Truman Capote and his House on the Heights
“I live in Brooklyn. By choice.”
And with that simple, but bold statement, Truman Capote started his essay, “A House on the Heights,” on his experience living in Brooklyn Heights at 70 Willow Street. I, too, live in Brooklyn by choice, falling into the less glamorous Greenwood Heights through the chance of craigslist, but still loving the calm of the borough after working in the frantic Manhattan. This past Saturday, my friend Patty, of the decorative arts blog Retrograde Design, organized a walking tour of Brooklyn Heights where we each selected a location to research. Our itinerary was based on a travel guide from the 1930s and cut through the center of the most elegant Brooklyn Heights streets, named for fruit and trees. You can take your own vintage tour of Brooklyn Heights, with its “sly alleys and tucked-away courts and streets that sometimes run straight but also dwindle and bend,” by following this Google Map that Patty created.
After thinking over the many writers who have lived on the leafy streets, like Auden, Whitman, and Wolfe, I decided on the distinctive Truman Capote. In the basement apartment of a pale yellow Greek revival townhouse, Capote wrote his two most famous books: Breakfast at Tiffany’s and In Cold Blood. His two rooms with yellow tiled floors, decorated with ceramic cats and stuffed snakes, were just a couple of the house’s 18 rooms. Built in 1939 with a wine cellar, spacious porch, and garden, it is more like a Southern estate than a Brooklyn brownstone. Having grown up in Louisiana, Capote probably felt at home during the years he lived there between 1955 and 1965. The house was then owned by stage designer Oliver Smith, whom Capote claimed he got drunk on martinis in order to convince him to let him live there. When Smith was out of town, Capote would often entertain his glamorous friends and claim he owned the whole house. Despite writing that greater Brooklyn was “an uninviting community…A veritable veldt of tawdriness,” he had found an oasis in Brooklyn Heights and the loveliness of the Esplanade with its view of “Manhattan’s tall dazzle” over the East River.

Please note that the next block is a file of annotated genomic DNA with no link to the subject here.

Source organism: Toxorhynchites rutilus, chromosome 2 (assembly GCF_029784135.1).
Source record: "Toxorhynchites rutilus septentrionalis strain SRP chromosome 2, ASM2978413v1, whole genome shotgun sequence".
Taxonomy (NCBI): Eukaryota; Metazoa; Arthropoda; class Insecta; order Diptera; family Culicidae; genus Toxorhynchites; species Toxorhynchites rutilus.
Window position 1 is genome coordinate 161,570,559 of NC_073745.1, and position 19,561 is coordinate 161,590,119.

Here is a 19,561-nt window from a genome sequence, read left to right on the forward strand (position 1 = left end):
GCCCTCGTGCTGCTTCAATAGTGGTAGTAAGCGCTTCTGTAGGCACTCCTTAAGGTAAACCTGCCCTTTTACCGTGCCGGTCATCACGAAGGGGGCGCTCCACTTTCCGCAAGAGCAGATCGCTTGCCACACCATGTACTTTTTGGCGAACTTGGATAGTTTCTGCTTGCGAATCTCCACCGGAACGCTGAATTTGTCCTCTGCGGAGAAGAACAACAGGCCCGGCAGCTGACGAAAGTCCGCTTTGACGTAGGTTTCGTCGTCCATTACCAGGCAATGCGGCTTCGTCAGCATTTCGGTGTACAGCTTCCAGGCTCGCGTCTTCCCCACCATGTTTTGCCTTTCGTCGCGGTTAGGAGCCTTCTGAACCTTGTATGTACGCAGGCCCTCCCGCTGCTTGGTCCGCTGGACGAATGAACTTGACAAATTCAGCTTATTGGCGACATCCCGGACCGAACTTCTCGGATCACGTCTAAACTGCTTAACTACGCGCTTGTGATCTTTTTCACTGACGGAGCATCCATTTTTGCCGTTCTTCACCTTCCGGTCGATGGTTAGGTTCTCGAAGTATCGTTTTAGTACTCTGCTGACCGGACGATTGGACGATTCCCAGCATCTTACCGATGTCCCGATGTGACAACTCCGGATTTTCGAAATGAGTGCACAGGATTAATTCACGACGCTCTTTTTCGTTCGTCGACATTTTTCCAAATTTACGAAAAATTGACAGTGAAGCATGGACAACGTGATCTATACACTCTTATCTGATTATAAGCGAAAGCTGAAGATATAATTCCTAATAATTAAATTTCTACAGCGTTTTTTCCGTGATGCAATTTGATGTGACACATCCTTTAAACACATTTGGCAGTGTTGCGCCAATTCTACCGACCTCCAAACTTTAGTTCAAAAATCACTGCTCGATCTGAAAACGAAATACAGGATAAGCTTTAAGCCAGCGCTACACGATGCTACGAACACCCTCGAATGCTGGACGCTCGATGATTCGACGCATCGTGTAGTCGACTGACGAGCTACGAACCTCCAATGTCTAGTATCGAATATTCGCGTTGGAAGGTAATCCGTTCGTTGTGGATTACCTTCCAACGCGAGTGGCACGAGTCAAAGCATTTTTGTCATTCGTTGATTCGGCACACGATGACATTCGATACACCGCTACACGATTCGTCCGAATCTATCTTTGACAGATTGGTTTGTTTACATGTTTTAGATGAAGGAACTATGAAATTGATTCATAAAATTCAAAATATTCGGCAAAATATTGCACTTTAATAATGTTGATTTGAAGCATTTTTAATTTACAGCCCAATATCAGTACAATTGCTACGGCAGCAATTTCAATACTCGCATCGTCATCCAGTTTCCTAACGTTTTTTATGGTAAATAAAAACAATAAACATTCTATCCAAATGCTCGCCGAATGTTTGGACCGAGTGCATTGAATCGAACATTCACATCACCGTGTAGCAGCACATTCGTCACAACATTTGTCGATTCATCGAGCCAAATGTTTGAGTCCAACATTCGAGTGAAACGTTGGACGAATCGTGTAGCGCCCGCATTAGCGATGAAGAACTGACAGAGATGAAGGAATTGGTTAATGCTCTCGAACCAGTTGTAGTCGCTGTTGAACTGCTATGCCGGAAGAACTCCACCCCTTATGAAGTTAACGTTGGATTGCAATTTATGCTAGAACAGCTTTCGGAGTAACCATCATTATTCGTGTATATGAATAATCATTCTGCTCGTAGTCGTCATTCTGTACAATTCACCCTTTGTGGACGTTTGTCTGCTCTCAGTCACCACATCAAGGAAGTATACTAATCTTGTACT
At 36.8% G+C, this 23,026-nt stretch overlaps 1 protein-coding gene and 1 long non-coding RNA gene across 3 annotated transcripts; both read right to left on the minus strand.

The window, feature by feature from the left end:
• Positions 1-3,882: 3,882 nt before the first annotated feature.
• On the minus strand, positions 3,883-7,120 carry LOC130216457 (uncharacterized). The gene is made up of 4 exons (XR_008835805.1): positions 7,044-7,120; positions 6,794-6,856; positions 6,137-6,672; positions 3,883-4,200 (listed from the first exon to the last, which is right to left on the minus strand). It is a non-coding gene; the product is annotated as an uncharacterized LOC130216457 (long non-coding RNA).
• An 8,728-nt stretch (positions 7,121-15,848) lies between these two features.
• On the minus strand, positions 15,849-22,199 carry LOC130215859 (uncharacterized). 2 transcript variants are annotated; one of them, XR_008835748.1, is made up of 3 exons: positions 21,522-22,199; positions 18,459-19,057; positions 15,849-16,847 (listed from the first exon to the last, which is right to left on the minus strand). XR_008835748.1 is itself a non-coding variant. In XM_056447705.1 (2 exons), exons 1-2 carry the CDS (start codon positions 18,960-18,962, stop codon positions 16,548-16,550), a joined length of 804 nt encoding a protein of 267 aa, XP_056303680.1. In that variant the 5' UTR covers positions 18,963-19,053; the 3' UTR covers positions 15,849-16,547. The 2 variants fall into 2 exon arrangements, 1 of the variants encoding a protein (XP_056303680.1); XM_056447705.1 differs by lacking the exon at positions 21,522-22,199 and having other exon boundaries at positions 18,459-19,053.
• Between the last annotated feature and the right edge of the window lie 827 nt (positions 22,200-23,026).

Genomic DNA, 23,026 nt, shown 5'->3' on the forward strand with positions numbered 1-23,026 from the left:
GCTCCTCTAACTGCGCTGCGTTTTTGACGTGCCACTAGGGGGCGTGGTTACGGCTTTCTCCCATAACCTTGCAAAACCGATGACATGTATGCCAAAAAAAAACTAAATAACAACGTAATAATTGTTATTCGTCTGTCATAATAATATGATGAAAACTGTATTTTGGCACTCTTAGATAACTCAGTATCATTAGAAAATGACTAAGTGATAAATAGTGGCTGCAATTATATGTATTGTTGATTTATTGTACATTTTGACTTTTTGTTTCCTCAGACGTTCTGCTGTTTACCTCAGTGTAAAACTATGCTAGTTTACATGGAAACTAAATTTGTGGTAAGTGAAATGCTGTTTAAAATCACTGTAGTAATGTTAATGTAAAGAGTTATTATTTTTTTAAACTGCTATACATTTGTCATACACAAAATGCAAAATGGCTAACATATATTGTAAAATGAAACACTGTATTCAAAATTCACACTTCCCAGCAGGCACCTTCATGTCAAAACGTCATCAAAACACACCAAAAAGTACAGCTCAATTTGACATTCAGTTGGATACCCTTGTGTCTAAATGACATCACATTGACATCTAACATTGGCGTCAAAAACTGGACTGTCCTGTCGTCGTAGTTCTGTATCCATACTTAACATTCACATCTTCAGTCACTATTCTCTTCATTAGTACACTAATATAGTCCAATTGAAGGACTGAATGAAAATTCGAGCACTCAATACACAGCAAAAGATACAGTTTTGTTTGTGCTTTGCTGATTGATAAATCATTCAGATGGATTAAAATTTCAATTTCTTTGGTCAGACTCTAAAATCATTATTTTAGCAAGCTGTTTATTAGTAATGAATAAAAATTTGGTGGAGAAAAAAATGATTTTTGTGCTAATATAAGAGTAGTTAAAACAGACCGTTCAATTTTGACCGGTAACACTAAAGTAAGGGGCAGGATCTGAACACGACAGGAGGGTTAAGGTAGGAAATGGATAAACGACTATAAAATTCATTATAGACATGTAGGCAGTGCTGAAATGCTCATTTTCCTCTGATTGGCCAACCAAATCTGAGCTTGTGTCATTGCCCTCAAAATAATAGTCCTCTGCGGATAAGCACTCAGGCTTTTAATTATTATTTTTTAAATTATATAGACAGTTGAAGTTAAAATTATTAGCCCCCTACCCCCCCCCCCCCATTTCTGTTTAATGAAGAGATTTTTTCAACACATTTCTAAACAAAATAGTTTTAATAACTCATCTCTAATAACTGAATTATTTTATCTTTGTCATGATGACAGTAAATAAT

70 Willow Street is suddenly as talked about as when Capote lounged on its wisteria-canopied porch, since it went on the market this week for the first time in 70 years. If you have a small-town murder you would like to obsess over into a novel, you can purchase the home for $18 million dollars. That price, or even a few million less, makes it the most expensive townhouse ever sold in Brooklyn.
I plan to return to Brooklyn Heights to investigate other homes of authors who were inspired while living “atop a cliff that secures a sea-gull’s view of the Manhattan and Brooklyn Bridges.” There are more images and locations from this most recent exploration on my blog.
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